Caroline's story:

I am a single mother of two autistic sons, for whom I have advocated all of their lives.  I wholly adore my sons and, like so many other parents, I live in fear of what will happen to them when I die.

My younger son Oliver, 19, has autism and learning disabilities; he does not have an accompanying mental health condition. Oliver, who is minimally-verbal, suffered maltreatment in two consecutive residential care facilities.  He was safeguarded and returned home to live with his brother and I in 2017. There is an upcoming Crown Court trial with regard to his maltreatment.

Since Oliver returned home, he has changed beyond recognition. He is happy and flourishing and the anxiety-led behaviors of the past have virtually disappeared. He enjoys a wide variety of community based activities and is thriving in a day college placement.  He is now progressing in every aspect of his life.  His teachers describe how he 'lights up the room' with his happy and infectious personality. The challenging behaviour that Oliver once displayed has virtually become a thing of the past. I know now that his challenges were a reaction to a lack of support and neglect of his needs during his time in residential facilities and that he felt threatened and afraid. I feel as though I have my son back, not just in person but in spirit.    

Inder's story:

My son, Anmol, is 24 years old and although he is physically fit and strong, Anmol has autism and challenging behaviour with significant learning disabilities.  Anmol is non-verbal.  Although he is a young adult, Anmol has the mental capacity of a child and is therefore finds it difficult to make decisions on how to live his life.  Despite his many challenges, Anmol is a happy, fun-loving, cheeky and charismatic young man and brings a lot of joy into our family’s life.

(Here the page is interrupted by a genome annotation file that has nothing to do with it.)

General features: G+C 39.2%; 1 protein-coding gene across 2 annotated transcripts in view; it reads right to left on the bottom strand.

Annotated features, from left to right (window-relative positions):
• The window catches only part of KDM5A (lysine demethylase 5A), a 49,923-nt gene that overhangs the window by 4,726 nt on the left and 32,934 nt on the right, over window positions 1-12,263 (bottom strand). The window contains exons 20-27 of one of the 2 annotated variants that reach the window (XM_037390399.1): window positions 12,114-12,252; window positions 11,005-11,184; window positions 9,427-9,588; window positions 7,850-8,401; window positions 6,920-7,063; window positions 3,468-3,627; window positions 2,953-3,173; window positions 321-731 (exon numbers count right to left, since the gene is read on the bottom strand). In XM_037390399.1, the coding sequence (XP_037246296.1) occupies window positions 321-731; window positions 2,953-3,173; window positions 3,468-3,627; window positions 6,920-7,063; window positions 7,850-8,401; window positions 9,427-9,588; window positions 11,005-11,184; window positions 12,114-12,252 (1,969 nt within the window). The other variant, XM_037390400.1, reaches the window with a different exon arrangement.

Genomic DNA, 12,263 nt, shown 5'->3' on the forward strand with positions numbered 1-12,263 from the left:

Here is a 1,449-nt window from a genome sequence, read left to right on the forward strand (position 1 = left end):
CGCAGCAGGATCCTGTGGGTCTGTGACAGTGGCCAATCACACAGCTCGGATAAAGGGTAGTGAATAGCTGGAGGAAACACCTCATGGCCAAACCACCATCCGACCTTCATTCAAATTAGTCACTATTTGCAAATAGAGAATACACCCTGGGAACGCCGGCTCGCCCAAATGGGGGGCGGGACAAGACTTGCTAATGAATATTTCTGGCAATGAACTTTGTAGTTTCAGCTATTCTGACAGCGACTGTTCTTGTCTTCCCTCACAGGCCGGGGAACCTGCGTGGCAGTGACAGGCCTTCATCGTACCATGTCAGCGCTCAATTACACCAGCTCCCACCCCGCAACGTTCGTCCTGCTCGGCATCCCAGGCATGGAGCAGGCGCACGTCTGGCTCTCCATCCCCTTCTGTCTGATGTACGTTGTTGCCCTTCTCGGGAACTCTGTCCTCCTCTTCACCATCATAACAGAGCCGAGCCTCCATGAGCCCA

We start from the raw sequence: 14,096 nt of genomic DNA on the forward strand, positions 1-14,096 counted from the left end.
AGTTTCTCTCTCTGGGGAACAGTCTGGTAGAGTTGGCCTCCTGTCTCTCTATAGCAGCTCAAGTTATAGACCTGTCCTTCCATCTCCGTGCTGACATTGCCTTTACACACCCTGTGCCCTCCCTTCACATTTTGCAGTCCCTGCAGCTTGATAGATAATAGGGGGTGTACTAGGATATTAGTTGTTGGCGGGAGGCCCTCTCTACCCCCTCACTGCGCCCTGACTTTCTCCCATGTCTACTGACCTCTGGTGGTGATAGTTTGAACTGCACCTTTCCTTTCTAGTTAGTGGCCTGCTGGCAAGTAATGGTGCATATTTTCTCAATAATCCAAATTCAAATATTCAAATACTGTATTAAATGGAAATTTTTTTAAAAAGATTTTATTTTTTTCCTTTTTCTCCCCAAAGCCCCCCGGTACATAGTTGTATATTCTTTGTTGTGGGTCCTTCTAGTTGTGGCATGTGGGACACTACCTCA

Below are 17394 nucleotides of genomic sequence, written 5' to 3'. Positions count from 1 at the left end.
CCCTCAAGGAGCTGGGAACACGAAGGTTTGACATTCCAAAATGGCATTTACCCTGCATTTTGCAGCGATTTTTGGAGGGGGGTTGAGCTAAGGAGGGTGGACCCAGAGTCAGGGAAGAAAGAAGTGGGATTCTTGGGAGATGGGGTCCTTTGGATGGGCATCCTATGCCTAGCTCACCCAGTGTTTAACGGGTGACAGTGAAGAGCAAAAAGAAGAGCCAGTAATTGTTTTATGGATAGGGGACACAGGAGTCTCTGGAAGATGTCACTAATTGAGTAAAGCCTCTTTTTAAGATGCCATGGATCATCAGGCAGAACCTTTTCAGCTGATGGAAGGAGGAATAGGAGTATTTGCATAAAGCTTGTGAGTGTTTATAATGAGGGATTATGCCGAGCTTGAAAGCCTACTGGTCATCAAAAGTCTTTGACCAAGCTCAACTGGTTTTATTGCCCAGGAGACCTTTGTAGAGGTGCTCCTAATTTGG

Until the age of 19, Anmol was in a full time autism specific school but his last year was increasingly difficult as Anmol craved an environment where he had the freedom to make choices.  He was displaying extremely challenging behaviours on a daily basis which resulted in him being held on ground holds and it was in the final three months of school that we decided to take Anmol out and keep him at home.  

This was the best decision we made for Anmol and ourselves.  We empowered (and constantly encourage) Anmol to make his own decisions, no matter how mundane his choice may seem to us (as long as his choices are legal, not ridiculously dangerous and he can afford it), we support him in these choices.  Anmol’s challenging behaviours decreased and he was back to the happy, fun-loving young man that we know and love.

Anmol lives at home full-time and is cared for by his parents and a team of carers.  We work very hard to ensure that Anmol has a full life and enjoys a wide variety of activities.  Anmol's mother and I are advocates for him and provide a voice for him in all matters affecting his care and wellbeing.

Anmol needs 24 hours a day, 2:1 care provided by trained support workers who have intimate knowledge of Anmol’s needs and behavioural challenges, to keep him safe and well and help him develop his range of self-help and communication skills and range of leisure activities.

If we were no longer in Anmol’s life (for whatever reason) and his support broke down or failed through no fault of his, he would become a target to be detained (under the Mental Health Act 1983) simply because he has a diagnosis of autism.

Please support us to change the law to stop people with autism and/or learning disabilities from being at risk of detention under the Mental Health Act. Success of this campaign will potentially help thousands of vulnerable people and their families across the country.

Thank you.

Caroline and Inder

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Update 3

Caroline Hopton & Inder Johar

Oct. 30, 2019

Letter Before Claim Sent!

Dear Valued Supporters

On 28 October 2018 we sent a “letter before claim” to the Secretary of State for Justice. The letter sets out the factual and legal basis on which we argue that the Secretary of State is failing to discharge his legal duties, by failing to exclude learning disability and autism from the definition of "mental disorder" for purposes of section 3 of the Mental Health Act. Section 3 is the section which allows for a person with a mental disorder to be admitted to hospital for treatment.